On geography field trips to New York, my colleague Henry Buller exhorted our students to look up, to raise their gaze and take in the splendour above street level. So much of what is great about Manhattan is upwards – the magnificent architecture, the iconic facades, the murals, the life of a city built upwards and upwards. Neck craned and an upward gaze, that’s the way to take in Manhattan.
If I was to have visitors to the Rio Guadiana at this time of year my advice would be the opposite. Look down. Focus on the ground. In fact, get down on the ground. Draw your attention into the minute grandeur of the riotous life at your feet.
In The Wild Places, Robert MacFarlane eloquently describes the miniscule universes of floral life in the grykes in the limestone pavements of The Burren in Co. Clare in Ireland. He describes how his attention was drawn ever down, and the closer he looked, the more tiny splendour was revealed – profuse ecosystems of Arctic and Alpine flowers, each individual flower so tiny and delicate as to be easily overlooked by the casual passerby. But take the time to get low to the ground, nose to petal, and a diverse world of colour and beauty reveals itself.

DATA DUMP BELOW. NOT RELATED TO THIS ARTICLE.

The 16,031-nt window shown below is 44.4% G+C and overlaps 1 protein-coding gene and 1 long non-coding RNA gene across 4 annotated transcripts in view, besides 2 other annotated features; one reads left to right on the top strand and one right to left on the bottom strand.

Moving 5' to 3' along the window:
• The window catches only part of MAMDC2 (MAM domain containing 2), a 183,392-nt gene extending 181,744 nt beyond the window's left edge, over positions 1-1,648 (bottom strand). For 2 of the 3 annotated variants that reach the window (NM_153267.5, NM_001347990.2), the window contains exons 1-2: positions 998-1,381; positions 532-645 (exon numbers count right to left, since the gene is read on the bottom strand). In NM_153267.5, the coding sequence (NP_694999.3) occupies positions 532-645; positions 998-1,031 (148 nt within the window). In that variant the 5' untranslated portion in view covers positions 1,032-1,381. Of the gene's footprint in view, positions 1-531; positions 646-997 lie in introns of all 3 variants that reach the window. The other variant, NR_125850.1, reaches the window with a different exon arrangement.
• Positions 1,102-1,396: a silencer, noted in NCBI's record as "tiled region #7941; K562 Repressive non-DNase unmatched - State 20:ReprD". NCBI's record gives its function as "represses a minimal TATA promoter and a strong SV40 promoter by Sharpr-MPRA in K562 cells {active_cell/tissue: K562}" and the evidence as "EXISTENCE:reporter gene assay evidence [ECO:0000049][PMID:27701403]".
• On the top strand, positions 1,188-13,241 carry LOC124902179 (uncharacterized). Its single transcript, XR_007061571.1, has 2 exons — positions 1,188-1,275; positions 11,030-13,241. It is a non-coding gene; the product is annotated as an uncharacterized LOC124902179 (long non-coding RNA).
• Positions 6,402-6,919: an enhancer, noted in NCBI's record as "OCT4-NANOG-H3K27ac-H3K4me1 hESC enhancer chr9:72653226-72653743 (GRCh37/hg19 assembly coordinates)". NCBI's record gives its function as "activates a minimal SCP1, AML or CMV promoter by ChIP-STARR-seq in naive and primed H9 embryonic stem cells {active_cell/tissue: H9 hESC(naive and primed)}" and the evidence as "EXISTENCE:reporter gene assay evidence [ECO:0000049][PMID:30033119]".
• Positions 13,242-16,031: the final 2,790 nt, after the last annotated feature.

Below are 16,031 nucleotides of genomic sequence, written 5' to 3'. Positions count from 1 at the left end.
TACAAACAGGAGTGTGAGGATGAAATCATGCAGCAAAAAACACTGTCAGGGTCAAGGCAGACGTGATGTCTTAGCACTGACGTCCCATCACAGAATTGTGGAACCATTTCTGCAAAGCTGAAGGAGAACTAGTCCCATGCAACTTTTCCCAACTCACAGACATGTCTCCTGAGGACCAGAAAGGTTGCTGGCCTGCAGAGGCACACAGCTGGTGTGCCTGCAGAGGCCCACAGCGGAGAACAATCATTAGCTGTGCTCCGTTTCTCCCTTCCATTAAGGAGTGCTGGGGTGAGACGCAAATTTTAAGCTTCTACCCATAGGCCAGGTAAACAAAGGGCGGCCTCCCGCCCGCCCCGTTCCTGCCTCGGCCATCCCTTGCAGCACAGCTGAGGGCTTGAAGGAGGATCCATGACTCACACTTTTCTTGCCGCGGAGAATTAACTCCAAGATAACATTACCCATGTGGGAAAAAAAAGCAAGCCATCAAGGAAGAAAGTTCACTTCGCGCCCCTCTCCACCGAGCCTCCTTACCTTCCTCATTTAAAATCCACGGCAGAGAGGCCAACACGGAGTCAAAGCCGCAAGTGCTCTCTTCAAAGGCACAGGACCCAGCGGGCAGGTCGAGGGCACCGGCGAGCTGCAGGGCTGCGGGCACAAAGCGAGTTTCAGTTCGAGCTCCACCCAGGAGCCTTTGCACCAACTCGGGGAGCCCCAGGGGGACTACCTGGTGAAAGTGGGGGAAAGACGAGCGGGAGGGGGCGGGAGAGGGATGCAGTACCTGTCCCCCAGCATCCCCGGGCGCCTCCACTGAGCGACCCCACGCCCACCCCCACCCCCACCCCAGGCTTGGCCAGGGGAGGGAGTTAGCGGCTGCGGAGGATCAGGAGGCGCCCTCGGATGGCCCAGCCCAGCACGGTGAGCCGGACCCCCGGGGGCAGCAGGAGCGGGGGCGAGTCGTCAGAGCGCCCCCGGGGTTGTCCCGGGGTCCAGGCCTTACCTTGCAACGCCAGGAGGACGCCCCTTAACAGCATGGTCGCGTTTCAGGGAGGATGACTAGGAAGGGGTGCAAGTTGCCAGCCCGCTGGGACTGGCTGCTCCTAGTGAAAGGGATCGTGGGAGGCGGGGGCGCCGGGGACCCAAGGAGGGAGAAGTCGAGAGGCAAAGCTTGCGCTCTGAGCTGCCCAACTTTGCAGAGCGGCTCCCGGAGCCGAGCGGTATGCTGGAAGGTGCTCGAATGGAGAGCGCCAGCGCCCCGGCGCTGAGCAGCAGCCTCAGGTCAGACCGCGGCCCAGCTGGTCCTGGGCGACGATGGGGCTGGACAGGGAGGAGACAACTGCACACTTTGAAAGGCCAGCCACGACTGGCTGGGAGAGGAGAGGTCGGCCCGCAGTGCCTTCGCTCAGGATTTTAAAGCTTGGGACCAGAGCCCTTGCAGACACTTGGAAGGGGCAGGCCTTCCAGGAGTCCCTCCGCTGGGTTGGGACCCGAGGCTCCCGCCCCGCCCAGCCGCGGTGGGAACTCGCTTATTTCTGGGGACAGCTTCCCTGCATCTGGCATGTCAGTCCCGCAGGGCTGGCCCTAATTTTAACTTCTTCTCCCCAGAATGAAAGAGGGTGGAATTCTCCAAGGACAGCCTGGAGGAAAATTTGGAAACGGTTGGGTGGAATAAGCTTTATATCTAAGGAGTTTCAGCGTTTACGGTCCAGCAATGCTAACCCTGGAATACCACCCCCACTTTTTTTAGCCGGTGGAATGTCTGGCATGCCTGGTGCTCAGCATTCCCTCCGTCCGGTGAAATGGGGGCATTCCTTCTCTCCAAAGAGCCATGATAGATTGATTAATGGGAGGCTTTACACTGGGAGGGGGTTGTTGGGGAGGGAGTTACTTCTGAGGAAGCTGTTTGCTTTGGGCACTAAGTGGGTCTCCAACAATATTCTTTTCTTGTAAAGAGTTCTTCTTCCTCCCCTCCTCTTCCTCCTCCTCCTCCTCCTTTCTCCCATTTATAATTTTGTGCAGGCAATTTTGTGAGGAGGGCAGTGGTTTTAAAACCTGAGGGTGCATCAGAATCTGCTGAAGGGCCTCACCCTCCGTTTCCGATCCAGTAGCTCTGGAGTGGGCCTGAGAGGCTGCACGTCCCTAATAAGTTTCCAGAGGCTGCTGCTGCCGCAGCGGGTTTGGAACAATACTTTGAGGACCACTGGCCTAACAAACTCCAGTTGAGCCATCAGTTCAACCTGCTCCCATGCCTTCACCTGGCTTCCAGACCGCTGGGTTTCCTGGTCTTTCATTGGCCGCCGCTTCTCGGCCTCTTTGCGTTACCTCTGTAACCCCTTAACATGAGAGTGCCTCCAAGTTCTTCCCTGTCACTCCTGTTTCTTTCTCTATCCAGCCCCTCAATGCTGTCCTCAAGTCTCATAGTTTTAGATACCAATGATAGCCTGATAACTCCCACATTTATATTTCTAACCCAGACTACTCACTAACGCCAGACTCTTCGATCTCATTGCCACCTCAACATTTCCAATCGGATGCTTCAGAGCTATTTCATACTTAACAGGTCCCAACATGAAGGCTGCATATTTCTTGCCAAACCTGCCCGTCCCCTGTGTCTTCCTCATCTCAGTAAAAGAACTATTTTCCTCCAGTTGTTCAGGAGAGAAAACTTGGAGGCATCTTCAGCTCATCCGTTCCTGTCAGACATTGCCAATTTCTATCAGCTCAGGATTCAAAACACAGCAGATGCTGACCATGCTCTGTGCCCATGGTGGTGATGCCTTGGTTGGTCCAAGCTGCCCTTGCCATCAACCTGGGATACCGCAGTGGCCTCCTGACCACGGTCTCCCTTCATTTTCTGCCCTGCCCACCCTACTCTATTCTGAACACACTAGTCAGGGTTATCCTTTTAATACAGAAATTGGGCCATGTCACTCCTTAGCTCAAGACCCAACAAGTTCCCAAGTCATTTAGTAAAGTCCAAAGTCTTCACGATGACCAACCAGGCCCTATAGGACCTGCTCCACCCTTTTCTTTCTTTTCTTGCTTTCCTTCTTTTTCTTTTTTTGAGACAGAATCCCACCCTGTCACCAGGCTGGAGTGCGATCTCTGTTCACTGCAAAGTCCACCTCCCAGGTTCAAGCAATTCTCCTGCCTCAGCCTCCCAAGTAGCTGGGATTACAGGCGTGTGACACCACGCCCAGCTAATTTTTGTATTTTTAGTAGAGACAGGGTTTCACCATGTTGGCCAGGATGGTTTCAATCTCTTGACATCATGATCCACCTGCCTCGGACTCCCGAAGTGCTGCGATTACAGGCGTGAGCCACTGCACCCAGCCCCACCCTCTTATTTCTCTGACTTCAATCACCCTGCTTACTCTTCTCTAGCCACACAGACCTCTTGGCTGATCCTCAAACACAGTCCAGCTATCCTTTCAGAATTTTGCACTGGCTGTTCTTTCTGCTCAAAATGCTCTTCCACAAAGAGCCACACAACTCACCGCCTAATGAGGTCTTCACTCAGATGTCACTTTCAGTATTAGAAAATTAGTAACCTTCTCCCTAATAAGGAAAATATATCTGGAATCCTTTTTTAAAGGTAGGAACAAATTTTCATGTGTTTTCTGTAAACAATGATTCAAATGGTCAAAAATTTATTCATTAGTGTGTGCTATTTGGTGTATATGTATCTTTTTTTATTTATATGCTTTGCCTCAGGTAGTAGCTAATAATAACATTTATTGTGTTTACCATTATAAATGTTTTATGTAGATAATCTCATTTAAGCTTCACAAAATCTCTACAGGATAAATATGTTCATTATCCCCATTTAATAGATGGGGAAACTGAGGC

Here on the banks of the Guadiana I have been getting down to ground level, knees dusty or muddy, chin on the grass, marvelling at the tiny perfection of the wildflowers that have suddenly burst into a riot of colour. Walking the old goat path south above the river, the land around is a haze of purples, pinks, yellows, oranges, blues. Get a little closer, and each individual flower is tiny perfection, delicate, ethereal, some tinier than a quarter of the nail on my little finger, others big and brash and showy.
Walk upwards from Sanlúcar towards the castle to find entirely different flowers to those a half mile down river. Walk north a half mile and there are different species still, each delicate species with its own niche along the river. They are all beautiful beyond words. And that’s my problem. I lack the words to adequately describe what is around me. Oh to be Robert MacFarlane.
I’m not much of a photographer either, but I’ve captured a sample of some of these delightful flowers on an hour long walk south along the river yesterday. Enjoy.